It is likely that Chasmosaurus, like other ceratopsian dinosaurs, used brilliant coloring (either perpetually or periodically) on its enormous frill to signal sexual availability and to intimidate rival males for the privilege to breed with females.

Herd-dwelling dinosaurs like hadrosaurs might also have developed distinctive skin markings to enable intra-species identification; possibly, the thickness of a Tenontosaurus's stripes was the principal way that one Tenontosaurus could tell another Tenontosaurus's herd allegiance from its own.

Did Dinosaurs Have Feathers?

Contemporary birds' vividly colorful plumage supports the idea that dinosaurs likely possessed a wider color palette than the mainstream gray and green. Many tropical birds, particularly those found in places like the tropical rainforests of Central and South America, are among the most vividly colored creatures on the planet.

As it is generally accepted that birds originated from dinosaurs, it stands to reason that the same concepts would apply to the smaller, feathered theropods that lived throughout the late Jurassic and Cretaceous.

The preserved feather imprints of dino-birds such as the Sinosauropteryx have allowed paleontologists to extract pigments successfully in recent years.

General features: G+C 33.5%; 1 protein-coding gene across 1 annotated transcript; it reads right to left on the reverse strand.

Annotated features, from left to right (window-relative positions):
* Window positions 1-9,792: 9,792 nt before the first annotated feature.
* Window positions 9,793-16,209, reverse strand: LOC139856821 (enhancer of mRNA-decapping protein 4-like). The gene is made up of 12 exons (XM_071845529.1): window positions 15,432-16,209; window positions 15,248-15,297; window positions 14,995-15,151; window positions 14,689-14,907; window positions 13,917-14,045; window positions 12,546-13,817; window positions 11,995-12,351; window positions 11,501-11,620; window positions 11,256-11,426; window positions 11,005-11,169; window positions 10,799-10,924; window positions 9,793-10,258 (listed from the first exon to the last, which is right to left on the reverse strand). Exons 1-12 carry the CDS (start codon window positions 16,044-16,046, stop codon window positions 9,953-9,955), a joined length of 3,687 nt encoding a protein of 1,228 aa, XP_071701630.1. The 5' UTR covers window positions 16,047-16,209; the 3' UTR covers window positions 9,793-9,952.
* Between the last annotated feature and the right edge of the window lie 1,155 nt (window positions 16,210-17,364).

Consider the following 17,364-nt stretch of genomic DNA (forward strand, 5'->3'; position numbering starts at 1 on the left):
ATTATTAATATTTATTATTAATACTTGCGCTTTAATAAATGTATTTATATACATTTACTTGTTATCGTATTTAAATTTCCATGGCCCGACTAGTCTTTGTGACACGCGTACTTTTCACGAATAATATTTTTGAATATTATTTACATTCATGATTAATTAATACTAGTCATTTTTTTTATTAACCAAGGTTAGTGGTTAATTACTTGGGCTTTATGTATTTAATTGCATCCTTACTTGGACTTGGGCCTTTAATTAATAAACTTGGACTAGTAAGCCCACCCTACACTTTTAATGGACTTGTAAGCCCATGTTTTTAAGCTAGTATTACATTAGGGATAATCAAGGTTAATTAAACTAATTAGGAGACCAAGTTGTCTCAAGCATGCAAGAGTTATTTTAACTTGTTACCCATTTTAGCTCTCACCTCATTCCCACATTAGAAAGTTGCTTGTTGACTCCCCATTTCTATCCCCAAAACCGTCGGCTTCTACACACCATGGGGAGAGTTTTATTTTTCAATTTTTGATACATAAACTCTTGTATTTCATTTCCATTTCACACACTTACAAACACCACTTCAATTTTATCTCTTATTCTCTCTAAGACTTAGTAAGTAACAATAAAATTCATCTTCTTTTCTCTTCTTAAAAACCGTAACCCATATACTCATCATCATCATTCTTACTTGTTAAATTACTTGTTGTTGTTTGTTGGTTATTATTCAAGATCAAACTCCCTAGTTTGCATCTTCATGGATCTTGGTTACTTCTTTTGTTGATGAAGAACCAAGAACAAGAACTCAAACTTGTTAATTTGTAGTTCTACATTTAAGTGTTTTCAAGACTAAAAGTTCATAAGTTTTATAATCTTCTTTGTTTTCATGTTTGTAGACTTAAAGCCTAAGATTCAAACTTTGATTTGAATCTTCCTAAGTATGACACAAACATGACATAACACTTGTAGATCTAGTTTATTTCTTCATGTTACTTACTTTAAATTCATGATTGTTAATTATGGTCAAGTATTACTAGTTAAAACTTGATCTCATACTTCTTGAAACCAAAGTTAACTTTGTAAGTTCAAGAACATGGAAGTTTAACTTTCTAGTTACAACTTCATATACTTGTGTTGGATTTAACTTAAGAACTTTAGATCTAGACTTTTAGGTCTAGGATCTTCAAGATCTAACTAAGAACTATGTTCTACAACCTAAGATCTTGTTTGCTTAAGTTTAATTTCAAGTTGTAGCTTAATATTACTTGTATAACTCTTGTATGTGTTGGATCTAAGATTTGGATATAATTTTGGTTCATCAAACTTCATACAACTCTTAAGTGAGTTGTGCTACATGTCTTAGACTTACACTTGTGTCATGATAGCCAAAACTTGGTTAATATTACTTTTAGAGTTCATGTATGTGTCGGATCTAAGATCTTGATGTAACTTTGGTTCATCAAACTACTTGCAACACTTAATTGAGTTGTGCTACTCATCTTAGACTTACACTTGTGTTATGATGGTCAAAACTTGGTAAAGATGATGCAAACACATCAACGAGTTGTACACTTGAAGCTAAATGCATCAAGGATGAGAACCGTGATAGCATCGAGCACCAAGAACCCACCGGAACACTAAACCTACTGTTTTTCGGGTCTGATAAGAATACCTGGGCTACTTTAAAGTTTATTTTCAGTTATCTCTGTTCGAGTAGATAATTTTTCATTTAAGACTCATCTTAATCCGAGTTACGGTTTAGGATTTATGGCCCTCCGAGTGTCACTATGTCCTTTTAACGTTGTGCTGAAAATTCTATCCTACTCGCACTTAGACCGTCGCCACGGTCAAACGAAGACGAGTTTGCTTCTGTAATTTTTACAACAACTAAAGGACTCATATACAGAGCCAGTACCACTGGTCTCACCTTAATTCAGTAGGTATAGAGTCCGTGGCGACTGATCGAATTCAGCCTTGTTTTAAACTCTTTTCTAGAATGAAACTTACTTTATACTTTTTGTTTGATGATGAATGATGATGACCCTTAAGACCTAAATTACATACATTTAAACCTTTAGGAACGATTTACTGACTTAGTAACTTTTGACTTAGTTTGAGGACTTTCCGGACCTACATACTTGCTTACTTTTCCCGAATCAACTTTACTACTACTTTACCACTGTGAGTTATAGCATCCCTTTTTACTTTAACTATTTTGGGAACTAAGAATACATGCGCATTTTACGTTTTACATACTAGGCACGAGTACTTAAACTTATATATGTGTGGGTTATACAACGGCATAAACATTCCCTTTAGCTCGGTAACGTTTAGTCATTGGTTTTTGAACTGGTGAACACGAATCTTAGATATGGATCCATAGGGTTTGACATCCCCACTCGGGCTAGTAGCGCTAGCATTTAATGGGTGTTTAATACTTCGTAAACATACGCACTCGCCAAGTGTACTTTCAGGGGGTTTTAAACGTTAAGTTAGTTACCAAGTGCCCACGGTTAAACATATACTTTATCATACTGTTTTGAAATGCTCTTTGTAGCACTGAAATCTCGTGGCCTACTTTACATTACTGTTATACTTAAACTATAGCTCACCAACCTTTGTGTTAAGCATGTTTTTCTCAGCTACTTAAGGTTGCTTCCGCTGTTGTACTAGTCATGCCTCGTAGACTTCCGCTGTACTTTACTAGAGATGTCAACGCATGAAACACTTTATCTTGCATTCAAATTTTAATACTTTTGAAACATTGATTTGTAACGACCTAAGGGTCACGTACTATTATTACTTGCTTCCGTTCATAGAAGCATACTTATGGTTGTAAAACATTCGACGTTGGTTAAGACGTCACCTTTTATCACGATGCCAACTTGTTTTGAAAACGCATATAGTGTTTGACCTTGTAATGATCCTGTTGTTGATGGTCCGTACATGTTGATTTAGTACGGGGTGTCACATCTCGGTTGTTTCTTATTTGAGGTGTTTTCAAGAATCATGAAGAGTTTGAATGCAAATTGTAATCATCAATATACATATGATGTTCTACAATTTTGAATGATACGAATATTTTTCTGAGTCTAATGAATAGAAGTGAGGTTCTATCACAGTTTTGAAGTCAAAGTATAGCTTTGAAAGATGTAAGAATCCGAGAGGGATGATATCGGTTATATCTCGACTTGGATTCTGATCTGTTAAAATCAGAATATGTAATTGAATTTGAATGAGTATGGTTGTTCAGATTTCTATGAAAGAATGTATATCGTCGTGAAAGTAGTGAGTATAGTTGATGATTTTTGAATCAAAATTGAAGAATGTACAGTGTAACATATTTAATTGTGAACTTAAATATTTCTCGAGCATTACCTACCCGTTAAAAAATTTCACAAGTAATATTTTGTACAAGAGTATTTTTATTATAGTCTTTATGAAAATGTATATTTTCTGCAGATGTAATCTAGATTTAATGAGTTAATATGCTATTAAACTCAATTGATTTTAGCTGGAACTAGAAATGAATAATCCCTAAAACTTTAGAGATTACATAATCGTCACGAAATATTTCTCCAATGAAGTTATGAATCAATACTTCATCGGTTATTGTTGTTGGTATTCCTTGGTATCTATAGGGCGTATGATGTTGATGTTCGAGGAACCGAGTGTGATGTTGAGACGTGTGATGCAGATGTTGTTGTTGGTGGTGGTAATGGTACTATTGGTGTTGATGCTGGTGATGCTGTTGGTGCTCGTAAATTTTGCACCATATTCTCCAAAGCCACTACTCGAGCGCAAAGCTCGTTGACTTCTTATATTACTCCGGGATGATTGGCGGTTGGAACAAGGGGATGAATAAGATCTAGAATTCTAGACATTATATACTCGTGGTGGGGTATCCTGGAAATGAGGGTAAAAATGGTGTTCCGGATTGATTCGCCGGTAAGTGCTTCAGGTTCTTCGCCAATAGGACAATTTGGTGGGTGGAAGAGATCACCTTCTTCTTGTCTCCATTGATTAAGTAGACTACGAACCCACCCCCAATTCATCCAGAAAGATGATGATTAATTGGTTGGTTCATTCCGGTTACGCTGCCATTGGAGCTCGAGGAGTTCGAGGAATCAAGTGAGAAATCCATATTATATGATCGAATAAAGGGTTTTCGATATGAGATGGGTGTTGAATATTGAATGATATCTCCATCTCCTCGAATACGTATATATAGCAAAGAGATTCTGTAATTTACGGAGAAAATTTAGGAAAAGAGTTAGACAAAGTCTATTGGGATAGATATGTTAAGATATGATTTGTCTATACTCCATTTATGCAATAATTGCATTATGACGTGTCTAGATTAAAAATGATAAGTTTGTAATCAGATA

Unsurprisingly, scientists discovered that the plumage of these dinosaurs had diverse coloration and patterns, similar to those of current birds, but the pigments had faded over many millions of years. Several pterosaurs were probably also colorful, despite being neither dinosaurs nor birds; this is why South American taxa like Tupuxuara are sometimes represented looking like toucans.

What We Think Dinosaurs Look Like Now

The paleo-illustrators of today, however,  in the other route of their 20th-century predecessors, re-creating dinos like T. Rex in brilliant, bold colors, intricate plumage, and even striping.

Similar to how not all birds in the world resemble Brazilian parrots, not all dinosaurs had colorful patterns and colors.

There is little proof (or supposed necessity) for coloration in humongous sauropods like Apatosaurus and Brachiosaurus. Therefore it is likely that these plant-eaters were just gray and drab.

Massive theropods like Tyrannosaurus Rex and Allosaurus have the weakest proof for color or patterns among meat-eaters; however, localized patches on their heads were likely vividly colored.

The Famous Dinosaurs And What They Actually Looked Like

Much of our image of dinosaurs comes from films like Jurassic Park. However, what we know about dinosaurs has evolved dramatically in the years since the first Jurassic Park was released in theaters. Some fresh information may shift your picture of these ancient species.

The Velociraptor